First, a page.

William Marzluff

Ph.D., Biology, UNC-Chapel Hill, Cancer Cell Biology

William Marzluff

Ph.D.
Biology
UNC-Chapel Hill
Cancer Cell Biology
208 Fordham
919-962-8920

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Area of interest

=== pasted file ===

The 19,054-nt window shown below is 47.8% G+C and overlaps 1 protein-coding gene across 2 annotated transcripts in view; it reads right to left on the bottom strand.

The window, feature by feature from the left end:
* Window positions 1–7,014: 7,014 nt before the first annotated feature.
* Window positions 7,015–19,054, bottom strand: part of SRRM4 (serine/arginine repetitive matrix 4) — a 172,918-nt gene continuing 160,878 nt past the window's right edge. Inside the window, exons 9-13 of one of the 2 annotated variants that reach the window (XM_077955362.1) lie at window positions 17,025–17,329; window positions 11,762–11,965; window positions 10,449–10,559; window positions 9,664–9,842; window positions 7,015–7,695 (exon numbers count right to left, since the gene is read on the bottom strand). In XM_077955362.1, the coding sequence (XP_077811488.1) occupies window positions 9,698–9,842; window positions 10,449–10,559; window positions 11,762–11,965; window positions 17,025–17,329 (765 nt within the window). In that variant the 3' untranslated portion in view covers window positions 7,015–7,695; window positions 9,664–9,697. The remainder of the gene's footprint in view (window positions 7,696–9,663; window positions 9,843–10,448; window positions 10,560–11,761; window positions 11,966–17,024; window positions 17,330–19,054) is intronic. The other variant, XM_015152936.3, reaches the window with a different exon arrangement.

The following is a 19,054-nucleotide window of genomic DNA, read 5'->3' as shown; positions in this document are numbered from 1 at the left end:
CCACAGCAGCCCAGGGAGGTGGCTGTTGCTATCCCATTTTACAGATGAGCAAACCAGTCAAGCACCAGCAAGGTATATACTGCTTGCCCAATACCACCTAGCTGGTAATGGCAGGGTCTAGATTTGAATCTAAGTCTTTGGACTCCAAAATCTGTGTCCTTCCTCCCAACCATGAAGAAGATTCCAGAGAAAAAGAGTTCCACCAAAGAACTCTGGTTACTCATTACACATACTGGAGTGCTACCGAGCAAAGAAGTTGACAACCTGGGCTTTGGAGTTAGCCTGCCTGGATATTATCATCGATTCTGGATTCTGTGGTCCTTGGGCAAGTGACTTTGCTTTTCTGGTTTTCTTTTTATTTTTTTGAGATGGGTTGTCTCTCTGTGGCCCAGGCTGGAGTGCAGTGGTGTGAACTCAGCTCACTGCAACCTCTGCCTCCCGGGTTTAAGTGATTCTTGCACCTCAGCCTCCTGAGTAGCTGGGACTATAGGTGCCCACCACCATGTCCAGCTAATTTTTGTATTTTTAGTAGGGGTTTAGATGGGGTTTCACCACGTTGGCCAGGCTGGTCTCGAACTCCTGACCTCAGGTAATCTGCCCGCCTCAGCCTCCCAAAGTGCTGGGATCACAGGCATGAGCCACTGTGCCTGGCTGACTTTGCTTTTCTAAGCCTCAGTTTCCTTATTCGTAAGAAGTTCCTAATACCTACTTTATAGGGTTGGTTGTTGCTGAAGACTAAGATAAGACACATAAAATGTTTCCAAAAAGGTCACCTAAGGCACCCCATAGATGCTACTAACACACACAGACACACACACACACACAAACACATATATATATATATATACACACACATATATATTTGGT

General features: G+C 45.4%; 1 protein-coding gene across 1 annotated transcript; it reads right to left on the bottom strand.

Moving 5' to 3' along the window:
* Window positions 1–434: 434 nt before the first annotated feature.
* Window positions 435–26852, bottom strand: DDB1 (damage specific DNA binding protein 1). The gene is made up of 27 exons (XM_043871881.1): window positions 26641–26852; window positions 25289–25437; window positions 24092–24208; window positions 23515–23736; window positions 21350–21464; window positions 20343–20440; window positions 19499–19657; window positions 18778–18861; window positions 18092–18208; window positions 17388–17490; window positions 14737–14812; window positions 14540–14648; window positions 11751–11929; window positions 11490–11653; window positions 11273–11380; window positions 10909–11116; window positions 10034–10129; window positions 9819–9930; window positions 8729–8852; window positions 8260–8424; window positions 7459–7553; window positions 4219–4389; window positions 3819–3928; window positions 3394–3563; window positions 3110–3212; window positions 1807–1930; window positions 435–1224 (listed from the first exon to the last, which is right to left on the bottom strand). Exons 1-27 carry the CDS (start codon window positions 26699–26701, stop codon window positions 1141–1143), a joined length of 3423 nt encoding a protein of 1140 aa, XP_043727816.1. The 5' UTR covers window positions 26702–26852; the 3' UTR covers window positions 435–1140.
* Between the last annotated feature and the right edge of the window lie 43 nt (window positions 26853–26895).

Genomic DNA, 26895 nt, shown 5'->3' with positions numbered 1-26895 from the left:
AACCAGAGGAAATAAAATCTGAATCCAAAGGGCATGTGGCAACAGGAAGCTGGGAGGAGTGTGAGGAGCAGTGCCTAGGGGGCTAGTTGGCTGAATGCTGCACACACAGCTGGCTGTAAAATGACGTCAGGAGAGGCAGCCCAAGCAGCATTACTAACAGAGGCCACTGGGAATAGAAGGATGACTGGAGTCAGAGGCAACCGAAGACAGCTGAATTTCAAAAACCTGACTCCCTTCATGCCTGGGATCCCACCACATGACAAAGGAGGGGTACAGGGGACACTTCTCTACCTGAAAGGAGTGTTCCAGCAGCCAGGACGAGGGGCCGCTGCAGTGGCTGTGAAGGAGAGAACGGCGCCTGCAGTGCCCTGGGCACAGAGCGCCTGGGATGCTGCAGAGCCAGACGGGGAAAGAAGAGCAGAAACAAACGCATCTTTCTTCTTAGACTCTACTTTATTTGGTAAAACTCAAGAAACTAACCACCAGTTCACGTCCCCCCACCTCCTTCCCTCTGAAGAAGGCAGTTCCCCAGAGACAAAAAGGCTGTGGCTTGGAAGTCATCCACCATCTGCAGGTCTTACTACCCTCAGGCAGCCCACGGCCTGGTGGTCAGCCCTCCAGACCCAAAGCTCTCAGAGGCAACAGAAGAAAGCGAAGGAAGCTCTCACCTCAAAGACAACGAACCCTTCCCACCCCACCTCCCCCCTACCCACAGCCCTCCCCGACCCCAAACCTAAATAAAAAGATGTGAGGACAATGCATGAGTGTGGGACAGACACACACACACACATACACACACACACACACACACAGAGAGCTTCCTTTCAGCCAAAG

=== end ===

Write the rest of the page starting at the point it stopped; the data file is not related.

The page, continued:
Dr. Marzluff's research interests are focused on the regulation of gene activity in animal cells, in particular regulation of gene expression during the cell cycle by postranscriptional mechanisms. One system we study is the regulation of histone mRNA, both during the mammalian cell cycle and during early development in frogs and sea urchins. Histone mRNAs are the only mRNAs that do not have polyAtails, ending instead in a conserved stem-loop structure. Histone mRNAs are present only in S-phase cells and most of the regulation is mediated by the 3' end of histone mRNA. Histone genes lack introns, and histone mRNA is formed by a single processing reaction, cleavage to form the 3' end of the histone mRNA. The mRNA is then immediately transported to the cytoplasm. Both the cleavage reaction to form histone mRNA and the half-life of the histone mRNA are regulated during the cell cycle. We have cloned the cDNA for the stem-loop binding protein (SLBP) that binds the 3' end of histone mRNA and participates in all aspects of histone mRNA metabolism. SLBP is a critical factor involved in regulating histone mRNA levels. Our current interests are in understanding how SLBP carries out its multiple functions; RNA binding, 3' processing, transport, stimulator of translation and regulating histone mRNA half-life. In addition, we are studying how SLBP itself is regulated and how this regulation connects the other cell cycle regulators with the regulation of histone mRNA. In embryos which undergo a very rapid series of cell divisions after fertilization, there is an exponentially increasing demand for histones to assemble the newly replicated DNA into chromatin. During this time the histone mRNAs are not cell-cycle regulated but are stable for multiple cell cycles. We have cloned embryo specific SLBPs from these stages and are determining how they function to regulate histone mRNA metabolism in frog and sea urchin embryos. We are also studying the role of the G1 cyclins, cyclin D and cyclin E in the regulation of these early cell cycles that lack gap phases.

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